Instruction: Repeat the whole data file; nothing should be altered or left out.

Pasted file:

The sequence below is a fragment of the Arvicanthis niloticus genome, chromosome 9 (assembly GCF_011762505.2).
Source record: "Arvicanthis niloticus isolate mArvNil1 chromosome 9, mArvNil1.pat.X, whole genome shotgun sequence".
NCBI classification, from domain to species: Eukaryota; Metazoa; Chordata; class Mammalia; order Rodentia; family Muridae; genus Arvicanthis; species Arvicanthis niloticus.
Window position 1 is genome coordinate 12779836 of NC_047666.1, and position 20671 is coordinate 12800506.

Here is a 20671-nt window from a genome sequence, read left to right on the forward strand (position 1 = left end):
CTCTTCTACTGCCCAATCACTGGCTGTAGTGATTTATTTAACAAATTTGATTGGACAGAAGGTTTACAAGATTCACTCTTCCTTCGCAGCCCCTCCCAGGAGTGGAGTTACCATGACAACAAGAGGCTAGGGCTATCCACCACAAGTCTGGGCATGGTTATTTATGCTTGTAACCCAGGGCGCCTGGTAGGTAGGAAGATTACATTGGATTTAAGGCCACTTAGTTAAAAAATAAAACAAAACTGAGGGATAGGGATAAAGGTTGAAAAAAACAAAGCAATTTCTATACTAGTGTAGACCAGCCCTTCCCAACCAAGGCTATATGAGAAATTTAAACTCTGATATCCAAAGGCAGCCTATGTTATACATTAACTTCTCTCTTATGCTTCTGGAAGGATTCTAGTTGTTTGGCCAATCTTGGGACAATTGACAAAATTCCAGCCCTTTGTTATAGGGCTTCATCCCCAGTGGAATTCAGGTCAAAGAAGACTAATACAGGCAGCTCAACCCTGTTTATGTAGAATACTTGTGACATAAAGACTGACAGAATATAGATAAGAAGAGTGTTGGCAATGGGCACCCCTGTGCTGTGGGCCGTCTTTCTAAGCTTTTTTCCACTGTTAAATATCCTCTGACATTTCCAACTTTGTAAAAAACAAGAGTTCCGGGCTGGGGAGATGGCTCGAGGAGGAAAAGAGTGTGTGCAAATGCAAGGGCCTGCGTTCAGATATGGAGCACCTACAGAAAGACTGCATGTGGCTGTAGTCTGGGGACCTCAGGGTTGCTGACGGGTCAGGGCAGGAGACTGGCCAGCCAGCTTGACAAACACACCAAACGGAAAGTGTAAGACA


The sequence below is a fragment of the Arvicanthis niloticus genome, chromosome 9 (assembly GCF_011762505.2).
Source record: "Arvicanthis niloticus isolate mArvNil1 chromosome 9, mArvNil1.pat.X, whole genome shotgun sequence".
NCBI classification, from domain to species: Eukaryota; Metazoa; Chordata; class Mammalia; order Rodentia; family Muridae; genus Arvicanthis; species Arvicanthis niloticus.
Window position 1 is genome coordinate 12779836 of NC_047666.1, and position 20671 is coordinate 12800506.

Here is a 20671-nt window from a genome sequence, read left to right on the forward strand (position 1 = left end):
CTCTTCTACTGCCCAATCACTGGCTGTAGTGATTTATTTAACAAATTTGATTGGACAGAAGGTTTACAAGATTCACTCTTCCTTCGCAGCCCCTCCCAGGAGTGGAGTTACCATGACAACAAGAGGCTAGGGCTATCCACCACAAGTCTGGGCATGGTTATTTATGCTTGTAACCCAGGGCGCCTGGTAGGTAGGAAGATTACATTGGATTTAAGGCCACTTAGTTAAAAAATAAAACAAAACTGAGGGATAGGGATAAAGGTTGAAAAAAACAAAGCAATTTCTATACTAGTGTAGACCAGCCCTTCCCAACCAAGGCTATATGAGAAATTTAAACTCTGATATCCAAAGGCAGCCTATGTTATACATTAACTTCTCTCTTATGCTTCTGGAAGGATTCTAGTTGTTTGGCCAATCTTGGGACAATTGACAAAATTCCAGCCCTTTGTTATAGGGCTTCATCCCCAGTGGAATTCAGGTCAAAGAAGACTAATACAGGCAGCTCAACCCTGTTTATGTAGAATACTTGTGACATAAAGACTGACAGAATATAGATAAGAAGAGTGTTGGCAATGGGCACCCCTGTGCTGTGGGCCGTCTTTCTAAGCTTTTTTCCACTGTTAAATATCCTCTGACATTTCCAACTTTGTAAAAAACAAGAGTTCCGGGCTGGGGAGATGGCTCGAGGAGGAAAAGAGTGTGTGCAAATGCAAGGGCCTGCGTTCAGATATGGAGCACCTACAGAAAGACTGCATGTGGCTGTAGTCTGGGGACCTCAGGGTTGCTGACGGGTCAGGGCAGGAGACTGGCCAGCCAGCTTGACAAACACACCAAACGGAAAGTGTAAGACA